The Data Analysis Process

At the start of 2020, I took stock of my web developer career and made a hard pivot. Data analysis: it was a topic that I had heard a lot about the past year and so I decided to explore~ Because @treehouse tutorials reign supreme, I began this adventure by taking lessons offered by @bendeitch and @sfgergasi that covered the basics of using spread sheets to analyze, summarize and visually present data in a meaningful way. Naturally, I queried a few search engines to learn more and stumbled upon a plethora of resources outfitted for my study. The information below demonstrates knowledge gained thus far and will serve as the foundation for my journey into the world of data analytics.

What is Data Analysis?

Data Analysis is a process of aggregating data by performing conditional and statistical evaluation of data to help professionals from all walks of like make well informed decisions and improve business and organizational efficiency. Advancements in technology has allowed this craft to flourish in ways that meaningfully impact everyday life and it can become an ideal niche for a transitioning web developer interested in data science!

There are multiple facets related to the analysis process as a whole: data is first collected then formatted. This involves confirming the accuracy of data by checking for anomalies, duplicate values or empty cells and ensuring column and row headers are titled. With data in clear view, outline strategic goals designed to produce a specific insight by defining questions that qualify potential solutions or results and quantify how to measure it. This seems like simple math: spread sheets offer functions that calculate data to confirm totals, identify relationships and generally answer initial questions.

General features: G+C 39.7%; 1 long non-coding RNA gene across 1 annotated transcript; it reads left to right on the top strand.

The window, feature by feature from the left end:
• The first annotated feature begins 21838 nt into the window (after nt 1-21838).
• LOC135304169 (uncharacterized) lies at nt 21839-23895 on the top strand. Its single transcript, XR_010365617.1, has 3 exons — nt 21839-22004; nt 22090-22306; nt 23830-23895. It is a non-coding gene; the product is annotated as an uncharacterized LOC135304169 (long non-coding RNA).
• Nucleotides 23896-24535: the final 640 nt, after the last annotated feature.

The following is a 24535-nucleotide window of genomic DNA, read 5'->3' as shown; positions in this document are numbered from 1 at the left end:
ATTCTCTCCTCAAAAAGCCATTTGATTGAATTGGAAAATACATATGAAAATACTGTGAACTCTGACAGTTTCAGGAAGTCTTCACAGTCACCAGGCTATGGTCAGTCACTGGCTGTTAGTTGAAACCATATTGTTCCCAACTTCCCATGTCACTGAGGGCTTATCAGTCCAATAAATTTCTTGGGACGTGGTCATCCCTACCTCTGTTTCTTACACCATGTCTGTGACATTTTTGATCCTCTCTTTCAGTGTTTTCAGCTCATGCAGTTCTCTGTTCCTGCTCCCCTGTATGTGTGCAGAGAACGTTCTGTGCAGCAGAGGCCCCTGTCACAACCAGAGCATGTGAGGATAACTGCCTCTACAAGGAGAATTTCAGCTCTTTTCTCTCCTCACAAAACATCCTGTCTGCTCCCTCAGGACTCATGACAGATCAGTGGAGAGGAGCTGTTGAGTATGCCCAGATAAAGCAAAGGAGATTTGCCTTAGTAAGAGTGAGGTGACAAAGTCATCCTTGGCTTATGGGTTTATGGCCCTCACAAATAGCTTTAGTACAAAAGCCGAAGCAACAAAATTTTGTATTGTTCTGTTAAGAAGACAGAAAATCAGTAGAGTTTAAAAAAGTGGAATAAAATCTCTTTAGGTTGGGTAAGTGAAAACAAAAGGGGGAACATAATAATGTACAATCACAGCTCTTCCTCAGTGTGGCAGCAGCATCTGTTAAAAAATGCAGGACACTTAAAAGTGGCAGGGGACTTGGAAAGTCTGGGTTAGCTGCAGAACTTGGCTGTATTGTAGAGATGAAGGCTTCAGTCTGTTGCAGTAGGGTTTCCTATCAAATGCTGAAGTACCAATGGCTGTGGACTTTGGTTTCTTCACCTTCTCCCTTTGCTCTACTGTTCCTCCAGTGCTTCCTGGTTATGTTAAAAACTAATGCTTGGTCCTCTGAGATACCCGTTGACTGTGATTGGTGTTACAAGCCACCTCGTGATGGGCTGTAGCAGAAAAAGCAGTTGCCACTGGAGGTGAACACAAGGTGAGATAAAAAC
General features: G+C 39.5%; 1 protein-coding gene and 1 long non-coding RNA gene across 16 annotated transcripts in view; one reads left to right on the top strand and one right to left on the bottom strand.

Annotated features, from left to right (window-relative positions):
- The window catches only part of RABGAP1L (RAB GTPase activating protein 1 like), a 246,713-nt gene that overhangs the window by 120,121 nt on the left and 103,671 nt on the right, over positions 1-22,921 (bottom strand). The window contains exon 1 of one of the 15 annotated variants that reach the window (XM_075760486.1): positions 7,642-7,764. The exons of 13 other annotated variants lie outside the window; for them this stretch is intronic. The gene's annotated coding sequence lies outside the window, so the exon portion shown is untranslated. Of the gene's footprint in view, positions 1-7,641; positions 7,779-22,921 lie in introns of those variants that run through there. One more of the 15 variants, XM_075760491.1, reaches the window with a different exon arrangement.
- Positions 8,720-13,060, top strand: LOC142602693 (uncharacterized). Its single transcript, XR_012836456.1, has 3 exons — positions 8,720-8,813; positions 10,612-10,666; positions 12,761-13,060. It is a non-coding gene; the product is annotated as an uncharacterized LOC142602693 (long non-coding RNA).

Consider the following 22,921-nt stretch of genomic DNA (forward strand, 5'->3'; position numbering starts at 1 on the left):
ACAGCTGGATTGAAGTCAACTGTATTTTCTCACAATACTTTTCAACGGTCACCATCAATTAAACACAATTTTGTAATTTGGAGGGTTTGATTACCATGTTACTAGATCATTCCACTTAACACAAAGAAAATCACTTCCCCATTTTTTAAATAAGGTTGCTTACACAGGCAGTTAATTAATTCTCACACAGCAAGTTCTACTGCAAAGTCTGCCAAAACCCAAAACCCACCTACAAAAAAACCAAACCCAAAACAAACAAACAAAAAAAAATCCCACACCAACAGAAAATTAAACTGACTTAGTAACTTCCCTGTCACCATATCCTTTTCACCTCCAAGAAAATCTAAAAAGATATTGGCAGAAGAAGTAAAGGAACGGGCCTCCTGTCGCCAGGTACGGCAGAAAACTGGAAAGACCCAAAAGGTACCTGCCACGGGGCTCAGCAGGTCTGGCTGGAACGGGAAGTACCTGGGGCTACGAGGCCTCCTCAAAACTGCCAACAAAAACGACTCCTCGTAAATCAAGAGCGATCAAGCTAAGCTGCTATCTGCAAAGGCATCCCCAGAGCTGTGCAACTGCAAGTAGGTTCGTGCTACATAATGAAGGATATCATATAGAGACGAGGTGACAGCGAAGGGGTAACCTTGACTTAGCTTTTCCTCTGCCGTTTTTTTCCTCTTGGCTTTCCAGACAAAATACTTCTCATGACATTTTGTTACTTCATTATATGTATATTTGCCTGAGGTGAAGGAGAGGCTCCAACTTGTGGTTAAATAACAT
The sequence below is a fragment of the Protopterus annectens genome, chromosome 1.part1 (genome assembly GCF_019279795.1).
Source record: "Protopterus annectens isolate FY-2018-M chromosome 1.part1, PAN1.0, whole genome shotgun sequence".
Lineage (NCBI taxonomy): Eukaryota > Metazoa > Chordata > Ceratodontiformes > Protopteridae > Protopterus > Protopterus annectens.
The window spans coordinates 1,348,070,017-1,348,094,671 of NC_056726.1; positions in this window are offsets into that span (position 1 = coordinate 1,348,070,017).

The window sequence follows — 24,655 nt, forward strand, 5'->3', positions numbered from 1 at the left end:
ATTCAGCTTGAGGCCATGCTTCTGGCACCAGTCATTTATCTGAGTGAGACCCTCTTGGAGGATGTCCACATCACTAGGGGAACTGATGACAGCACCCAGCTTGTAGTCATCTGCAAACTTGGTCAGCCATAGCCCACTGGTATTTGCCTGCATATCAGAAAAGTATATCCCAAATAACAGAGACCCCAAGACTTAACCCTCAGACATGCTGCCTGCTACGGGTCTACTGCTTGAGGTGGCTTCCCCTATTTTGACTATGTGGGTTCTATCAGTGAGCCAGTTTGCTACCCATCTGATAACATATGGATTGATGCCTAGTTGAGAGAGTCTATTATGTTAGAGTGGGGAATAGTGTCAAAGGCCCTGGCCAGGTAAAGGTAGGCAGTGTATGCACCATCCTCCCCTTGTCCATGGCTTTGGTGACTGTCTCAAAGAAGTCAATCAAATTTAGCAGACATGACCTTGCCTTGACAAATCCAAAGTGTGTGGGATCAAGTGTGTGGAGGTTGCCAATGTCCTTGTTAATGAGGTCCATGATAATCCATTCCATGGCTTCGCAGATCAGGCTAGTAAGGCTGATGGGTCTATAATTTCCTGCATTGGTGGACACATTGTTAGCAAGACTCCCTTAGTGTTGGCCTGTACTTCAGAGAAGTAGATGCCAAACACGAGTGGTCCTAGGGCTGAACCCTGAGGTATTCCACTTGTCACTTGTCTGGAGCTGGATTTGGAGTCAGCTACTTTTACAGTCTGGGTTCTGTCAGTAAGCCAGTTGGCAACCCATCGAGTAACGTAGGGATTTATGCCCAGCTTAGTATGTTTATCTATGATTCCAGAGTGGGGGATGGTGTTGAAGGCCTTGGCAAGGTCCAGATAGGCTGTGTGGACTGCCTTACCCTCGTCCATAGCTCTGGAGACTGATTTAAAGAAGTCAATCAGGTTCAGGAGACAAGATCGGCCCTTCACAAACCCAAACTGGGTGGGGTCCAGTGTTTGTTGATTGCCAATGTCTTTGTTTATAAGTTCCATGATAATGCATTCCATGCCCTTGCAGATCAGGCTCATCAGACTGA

Probability and statistical analysis does much to further evaluate data (i.e. a/b testing, correlation, distribution) with the most common statistic methods involving mean, standard deviation, linear regression, variance, percentile and hypothesis testing. In business, Key Performance Indicators (KPIs) are used to evaluate business activity performance: it should be stressed that formulating a list of questions based on KPIs prior to analyzing data is a best practice! Other relevant analyses include cohort, ethnographic, narrative, univariate, bivariate, nominal, ordinal, hermeneutic, discourse and phenomenological.

Once data has been thoroughly vetted and prepped for presentation, it should be charted to help users visually interpret the mapping of existing relationships between targeted variables. Chart-type selection should be taken serious as graphic choice plays a pivotal role in the effectiveness of how a story is told. Thus, storytellers must strongly consider the analytical purpose of an inquiry when outlining an approach for how to present data in a meaningful way. With data, stories begin by allowing users to readily access data, in which case users should be able to filter and sort data to make comparisons based on conditions that determine. Providing options to ascertain anomalies, correlations or the range takes those charts to the next level. These are concepts that help create the stories that you want the data to tell!

Collect and Organize Data

Data is obtained from spread sheets that can be modified using programs like Microsoft Excel. Data files obtained from external sources typically use the .csv file extension for downloads, but data saved in excel should use the .xlsx extension (be aware of .xlsm extension used solely with Excel 4.0 macro-enabled). In this regard, use a date format with version number to save work in chronological order like so: [YYYYMMDDversion#].

While most analyst receive data directly from their employer, researchers must depend on external sources for data collection. Regardless of how the data was procurred, data is considered either structured or unstructured. Whereas structured data is properly organized as a defined data model and resides in a relational database, unstructured data does not. Here are some open sourced datasets that can help the most novice of intellects brainstorm first-class solutions for mankind's most complex issues.

Dataset Resources